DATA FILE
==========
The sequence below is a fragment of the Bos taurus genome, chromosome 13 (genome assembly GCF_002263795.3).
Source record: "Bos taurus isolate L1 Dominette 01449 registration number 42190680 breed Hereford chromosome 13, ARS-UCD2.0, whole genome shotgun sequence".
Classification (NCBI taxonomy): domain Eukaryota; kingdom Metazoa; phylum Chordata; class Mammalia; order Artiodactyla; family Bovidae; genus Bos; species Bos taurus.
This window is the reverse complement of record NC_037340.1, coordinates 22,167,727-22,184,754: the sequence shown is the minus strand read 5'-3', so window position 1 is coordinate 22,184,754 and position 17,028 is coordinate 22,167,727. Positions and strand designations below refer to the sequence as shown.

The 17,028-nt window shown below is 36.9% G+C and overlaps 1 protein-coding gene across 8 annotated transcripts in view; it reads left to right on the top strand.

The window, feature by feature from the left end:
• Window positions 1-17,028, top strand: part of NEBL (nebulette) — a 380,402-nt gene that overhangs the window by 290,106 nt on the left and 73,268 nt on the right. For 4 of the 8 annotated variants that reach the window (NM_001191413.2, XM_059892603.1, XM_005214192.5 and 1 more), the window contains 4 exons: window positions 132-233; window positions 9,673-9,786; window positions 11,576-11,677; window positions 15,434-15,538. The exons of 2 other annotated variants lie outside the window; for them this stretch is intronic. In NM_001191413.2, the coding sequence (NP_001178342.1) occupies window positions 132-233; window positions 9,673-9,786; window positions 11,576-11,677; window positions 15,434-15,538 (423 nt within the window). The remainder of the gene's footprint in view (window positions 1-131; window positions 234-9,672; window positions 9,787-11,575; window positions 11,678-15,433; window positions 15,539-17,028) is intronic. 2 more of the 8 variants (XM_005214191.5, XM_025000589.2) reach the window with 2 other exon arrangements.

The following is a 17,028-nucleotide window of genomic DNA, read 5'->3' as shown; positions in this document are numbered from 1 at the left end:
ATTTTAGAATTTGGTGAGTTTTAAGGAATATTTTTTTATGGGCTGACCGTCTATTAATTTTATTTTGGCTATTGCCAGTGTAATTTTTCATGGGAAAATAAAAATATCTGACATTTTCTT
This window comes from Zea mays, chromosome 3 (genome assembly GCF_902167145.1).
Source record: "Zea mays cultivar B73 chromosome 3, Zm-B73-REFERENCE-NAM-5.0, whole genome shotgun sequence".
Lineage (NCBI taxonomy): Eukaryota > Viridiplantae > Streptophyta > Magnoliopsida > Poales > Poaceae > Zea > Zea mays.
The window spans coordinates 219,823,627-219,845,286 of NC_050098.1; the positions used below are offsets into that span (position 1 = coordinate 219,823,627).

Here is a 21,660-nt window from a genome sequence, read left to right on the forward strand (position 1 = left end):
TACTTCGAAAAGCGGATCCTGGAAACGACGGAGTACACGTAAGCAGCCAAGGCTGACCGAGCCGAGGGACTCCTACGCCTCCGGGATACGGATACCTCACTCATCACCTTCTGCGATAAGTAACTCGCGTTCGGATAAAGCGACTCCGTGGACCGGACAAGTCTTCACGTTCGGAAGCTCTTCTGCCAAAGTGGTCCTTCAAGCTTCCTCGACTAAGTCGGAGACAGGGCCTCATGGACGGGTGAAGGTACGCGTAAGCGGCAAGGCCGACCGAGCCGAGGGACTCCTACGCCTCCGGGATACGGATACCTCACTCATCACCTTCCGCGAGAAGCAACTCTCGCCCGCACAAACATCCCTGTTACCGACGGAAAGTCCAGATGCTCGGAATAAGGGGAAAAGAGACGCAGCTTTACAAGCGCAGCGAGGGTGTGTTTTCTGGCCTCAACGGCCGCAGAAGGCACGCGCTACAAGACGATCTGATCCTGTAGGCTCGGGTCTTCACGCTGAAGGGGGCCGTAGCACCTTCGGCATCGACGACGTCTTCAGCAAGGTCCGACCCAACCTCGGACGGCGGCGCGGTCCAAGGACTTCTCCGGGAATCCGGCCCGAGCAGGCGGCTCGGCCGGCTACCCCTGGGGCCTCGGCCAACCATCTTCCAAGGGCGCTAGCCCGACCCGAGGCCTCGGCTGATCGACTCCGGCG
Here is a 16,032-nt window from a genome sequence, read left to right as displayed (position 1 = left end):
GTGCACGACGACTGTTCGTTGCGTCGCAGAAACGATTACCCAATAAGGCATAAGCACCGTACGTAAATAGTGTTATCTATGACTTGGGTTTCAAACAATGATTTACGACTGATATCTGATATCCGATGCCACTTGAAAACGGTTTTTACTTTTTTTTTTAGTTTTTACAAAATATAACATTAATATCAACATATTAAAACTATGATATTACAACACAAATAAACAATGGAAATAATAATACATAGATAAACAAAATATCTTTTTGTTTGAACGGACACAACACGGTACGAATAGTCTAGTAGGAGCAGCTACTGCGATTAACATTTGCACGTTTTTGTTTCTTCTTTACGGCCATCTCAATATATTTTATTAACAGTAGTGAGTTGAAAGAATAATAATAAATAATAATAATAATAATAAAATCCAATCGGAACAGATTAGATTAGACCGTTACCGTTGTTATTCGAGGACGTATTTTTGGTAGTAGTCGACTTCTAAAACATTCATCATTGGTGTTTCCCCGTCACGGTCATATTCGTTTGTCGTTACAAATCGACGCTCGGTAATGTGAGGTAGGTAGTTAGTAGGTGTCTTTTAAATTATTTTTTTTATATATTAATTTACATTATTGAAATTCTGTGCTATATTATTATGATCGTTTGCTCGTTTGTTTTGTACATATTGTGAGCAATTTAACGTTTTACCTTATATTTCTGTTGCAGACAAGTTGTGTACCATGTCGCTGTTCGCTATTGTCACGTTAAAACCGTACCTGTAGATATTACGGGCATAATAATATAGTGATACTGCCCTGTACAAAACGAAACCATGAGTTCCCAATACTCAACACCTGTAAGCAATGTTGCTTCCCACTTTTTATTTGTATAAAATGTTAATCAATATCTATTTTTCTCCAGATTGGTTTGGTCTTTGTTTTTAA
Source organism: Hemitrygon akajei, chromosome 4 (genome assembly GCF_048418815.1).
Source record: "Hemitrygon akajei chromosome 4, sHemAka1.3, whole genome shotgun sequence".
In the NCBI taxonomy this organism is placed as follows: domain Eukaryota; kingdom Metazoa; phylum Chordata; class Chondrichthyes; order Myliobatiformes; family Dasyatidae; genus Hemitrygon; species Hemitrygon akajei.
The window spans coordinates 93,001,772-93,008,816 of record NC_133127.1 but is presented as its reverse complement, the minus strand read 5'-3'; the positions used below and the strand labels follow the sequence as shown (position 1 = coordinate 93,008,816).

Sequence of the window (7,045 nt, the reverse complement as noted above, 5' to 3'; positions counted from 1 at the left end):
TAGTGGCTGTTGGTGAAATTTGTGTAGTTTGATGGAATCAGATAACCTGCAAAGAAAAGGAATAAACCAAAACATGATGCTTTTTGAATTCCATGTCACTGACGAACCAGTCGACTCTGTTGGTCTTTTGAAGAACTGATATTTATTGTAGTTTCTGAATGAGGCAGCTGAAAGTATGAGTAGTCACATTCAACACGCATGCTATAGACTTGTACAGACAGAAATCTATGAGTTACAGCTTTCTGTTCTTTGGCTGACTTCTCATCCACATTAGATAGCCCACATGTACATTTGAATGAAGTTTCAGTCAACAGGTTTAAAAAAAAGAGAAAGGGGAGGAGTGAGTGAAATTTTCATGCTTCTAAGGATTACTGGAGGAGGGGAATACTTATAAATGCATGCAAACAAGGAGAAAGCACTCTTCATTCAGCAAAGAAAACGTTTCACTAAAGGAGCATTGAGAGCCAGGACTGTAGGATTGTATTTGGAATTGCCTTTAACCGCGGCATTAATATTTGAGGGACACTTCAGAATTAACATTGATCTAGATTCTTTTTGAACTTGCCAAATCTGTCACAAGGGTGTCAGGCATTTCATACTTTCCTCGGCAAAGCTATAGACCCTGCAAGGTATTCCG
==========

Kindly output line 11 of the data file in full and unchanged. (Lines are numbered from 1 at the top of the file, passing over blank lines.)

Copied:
Source record: "Zea mays cultivar B73 chromosome 3, Zm-B73-REFERENCE-NAM-5.0, whole genome shotgun sequence".